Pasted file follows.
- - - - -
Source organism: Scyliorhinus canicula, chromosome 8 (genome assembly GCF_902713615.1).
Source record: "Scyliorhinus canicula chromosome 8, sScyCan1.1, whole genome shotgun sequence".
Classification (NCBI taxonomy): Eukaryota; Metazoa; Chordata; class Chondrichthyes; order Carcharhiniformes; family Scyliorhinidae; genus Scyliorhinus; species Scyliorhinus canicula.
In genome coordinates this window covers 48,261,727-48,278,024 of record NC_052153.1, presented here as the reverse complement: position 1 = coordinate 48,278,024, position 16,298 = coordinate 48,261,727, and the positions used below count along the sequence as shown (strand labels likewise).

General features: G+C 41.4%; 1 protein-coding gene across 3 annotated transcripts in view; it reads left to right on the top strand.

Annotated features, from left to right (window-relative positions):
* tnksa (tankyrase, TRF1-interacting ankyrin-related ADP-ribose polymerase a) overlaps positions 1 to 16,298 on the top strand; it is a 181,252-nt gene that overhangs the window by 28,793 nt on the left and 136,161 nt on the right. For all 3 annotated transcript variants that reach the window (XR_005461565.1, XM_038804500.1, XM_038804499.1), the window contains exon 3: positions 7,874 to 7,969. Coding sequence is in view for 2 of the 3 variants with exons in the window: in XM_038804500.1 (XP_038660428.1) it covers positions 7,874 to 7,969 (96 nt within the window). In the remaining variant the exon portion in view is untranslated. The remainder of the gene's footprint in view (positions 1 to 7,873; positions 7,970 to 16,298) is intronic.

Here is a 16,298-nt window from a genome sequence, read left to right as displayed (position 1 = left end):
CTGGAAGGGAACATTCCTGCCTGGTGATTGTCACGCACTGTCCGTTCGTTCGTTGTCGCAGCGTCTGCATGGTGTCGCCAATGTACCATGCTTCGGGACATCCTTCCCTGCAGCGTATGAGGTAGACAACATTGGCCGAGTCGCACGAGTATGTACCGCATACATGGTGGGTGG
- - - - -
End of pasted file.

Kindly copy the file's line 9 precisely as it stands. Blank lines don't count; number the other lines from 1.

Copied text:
CTGGAAGGGAACATTCCTGCCTGGTGATTGTCACGCACTGTCCGTTCGTTCGTTGTCGCAGCGTCTGCATGGTGTCGCCAATGTACCATGCTTCGGGACATCCTTCCCTGCAGCGTATGAGGTAGACAACATTGGCCGAGTCGCACGAGTATGTACCGCATACATGGTGGGTGG